George Washington Papers

To George Washington from Benjamin Lincoln, 20 January 1788

From Benjamin Lincoln

Boston Jany 20, 1788

My dear General

In my last,1 I mentioned to your Excellency the critical situation in which I consdeered my son though I entertained hopes that appearances were in his favor; my hopes were alive untill friday morning last; a manifest change then took place in him—He died at four in the afternoon.

In him I have lost a beloved son, an agreeable companion, and a sincere and confidential friend—With him expired the fond and pleasing hope that he would have lived a support to me in the evening of life.

My feelings which are alive on this occasion are rendered, if possible, more poignant when I see the distressed situation of my daughter, the widow, with two babes in her arms and observe the silent grief of a tender and most affectionate mother—our loss is great our wound is deep—I must not proceed I must not cause a momentary uneasiness in your mind—We have a source from which we may draw the most substantial consolation if we reflect justly.

Having been detained from convention for a number of day[s] I requested one of my friends to give me a general state of matters which statement I do my self the pleasure to inclose with the last papers from them2—your Excellency will learn in what stage the business of convention is in—I hope the constitution will be adopted I think matters wear a better face than they did.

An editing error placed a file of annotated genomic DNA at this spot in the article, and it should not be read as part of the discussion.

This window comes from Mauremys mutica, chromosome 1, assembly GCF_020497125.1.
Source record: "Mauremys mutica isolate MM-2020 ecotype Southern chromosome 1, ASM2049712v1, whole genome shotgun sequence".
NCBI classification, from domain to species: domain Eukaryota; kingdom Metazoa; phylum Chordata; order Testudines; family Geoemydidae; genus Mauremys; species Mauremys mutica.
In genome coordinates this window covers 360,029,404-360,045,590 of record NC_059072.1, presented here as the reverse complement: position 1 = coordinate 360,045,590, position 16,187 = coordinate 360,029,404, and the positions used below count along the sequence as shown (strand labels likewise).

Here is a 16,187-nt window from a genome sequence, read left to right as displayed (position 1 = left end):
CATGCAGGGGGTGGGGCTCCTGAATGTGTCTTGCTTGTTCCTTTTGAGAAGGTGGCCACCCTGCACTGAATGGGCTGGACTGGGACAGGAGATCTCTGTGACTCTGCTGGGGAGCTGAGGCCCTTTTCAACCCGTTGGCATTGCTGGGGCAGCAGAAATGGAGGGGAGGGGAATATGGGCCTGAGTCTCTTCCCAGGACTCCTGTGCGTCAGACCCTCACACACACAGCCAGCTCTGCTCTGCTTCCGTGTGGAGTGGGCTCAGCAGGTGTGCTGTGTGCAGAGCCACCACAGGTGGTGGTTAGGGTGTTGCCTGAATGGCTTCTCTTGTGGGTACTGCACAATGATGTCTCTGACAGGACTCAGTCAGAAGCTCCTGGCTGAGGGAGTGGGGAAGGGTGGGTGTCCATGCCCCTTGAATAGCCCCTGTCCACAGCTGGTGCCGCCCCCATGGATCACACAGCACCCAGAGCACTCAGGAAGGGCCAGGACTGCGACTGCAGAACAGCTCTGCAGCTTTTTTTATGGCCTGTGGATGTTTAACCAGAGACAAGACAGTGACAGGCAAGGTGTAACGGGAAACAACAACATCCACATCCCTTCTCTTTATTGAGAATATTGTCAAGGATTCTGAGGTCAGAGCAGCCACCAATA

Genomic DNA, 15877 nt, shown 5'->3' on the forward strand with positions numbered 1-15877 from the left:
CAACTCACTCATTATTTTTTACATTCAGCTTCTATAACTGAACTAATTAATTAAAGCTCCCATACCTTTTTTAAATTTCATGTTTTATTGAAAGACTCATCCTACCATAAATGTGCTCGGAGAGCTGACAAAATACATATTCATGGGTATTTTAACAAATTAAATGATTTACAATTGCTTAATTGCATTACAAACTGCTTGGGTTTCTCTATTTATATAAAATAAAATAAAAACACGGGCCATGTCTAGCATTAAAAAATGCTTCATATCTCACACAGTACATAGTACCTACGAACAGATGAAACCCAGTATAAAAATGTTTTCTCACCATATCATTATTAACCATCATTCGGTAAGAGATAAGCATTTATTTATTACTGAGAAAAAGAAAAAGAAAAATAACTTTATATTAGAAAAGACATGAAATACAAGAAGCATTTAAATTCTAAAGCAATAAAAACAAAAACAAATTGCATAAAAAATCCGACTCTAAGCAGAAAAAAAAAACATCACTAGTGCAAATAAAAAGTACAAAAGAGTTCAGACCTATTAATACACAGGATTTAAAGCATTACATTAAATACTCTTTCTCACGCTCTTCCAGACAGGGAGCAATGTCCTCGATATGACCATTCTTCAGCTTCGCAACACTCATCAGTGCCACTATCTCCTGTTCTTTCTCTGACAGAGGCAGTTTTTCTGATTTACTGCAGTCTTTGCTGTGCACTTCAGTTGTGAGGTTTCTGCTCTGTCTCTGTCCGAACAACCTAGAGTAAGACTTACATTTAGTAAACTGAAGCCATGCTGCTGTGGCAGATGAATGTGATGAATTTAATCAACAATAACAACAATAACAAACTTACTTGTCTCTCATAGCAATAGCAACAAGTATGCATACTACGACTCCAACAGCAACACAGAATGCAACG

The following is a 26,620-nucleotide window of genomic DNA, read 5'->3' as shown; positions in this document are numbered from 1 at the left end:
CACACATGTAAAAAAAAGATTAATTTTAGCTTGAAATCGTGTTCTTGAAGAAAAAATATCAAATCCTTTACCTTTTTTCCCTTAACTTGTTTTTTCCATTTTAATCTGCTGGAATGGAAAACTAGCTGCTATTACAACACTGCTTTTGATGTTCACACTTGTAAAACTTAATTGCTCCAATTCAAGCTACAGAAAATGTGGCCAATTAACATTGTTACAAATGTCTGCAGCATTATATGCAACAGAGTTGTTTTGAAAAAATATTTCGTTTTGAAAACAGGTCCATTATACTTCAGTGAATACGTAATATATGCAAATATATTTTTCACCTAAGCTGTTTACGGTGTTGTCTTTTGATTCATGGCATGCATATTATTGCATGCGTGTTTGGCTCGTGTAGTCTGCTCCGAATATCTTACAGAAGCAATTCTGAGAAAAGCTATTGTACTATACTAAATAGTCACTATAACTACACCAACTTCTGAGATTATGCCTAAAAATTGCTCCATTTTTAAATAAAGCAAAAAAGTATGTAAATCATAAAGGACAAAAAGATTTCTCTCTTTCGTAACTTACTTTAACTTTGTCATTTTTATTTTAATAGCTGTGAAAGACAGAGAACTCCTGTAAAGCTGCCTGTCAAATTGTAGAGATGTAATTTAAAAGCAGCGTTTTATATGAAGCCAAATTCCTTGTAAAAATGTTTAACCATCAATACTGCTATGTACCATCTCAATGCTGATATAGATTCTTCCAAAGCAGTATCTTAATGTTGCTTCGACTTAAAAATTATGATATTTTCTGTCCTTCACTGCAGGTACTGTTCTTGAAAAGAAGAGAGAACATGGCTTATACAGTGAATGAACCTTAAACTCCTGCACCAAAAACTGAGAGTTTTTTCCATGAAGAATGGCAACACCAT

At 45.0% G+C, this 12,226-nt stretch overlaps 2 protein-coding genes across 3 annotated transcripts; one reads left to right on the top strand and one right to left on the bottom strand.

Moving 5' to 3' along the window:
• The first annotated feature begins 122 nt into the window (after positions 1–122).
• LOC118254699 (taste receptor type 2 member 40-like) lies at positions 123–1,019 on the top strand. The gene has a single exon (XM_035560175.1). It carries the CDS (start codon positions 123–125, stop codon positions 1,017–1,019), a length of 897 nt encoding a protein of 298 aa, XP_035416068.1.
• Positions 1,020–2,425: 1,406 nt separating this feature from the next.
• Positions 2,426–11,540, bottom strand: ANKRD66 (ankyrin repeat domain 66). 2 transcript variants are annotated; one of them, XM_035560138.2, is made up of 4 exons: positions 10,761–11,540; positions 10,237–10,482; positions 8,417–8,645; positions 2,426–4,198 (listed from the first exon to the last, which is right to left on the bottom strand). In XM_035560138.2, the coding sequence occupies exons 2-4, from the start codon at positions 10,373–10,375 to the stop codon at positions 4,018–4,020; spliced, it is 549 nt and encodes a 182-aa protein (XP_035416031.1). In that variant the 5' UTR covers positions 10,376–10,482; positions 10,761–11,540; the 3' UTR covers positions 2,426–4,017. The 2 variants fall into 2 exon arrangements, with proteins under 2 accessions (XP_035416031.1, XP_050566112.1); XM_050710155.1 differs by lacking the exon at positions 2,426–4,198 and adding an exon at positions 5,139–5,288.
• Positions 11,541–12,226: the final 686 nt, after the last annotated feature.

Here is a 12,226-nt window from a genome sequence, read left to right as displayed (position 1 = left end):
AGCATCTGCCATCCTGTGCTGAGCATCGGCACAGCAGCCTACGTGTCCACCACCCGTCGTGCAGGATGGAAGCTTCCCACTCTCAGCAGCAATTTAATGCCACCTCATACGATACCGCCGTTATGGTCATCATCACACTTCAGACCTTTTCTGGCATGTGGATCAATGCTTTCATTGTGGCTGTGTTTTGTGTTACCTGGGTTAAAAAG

My dutiful respects to Mrs Washington & regards to my young friend—I will write again next week. With sincere esteem & affection I have the honour of being My Dear General Your obedient servant

B. Lincoln

ALS, DLC:GW; ADf, MHi: Benjamin Lincoln Papers, dated 21 January.

1Lincoln wrote in the postscript dated 13 Jan. in his letter of 9 Jan. about the grave condition of his son.

2The statement, a typescript of which is in CD-ROM:GW, is devoted largely to an account of the controversy that arose when Elbridge Gerry was denied an opportunity to speak to the ratifying convention on Saturday, 19 January. Gerry, who had attended the convention in Philadelphia and had declined to sign the Constitution, had not been elected to the Massachusetts Ratifying Convention but had been invited to attend and answer questions.

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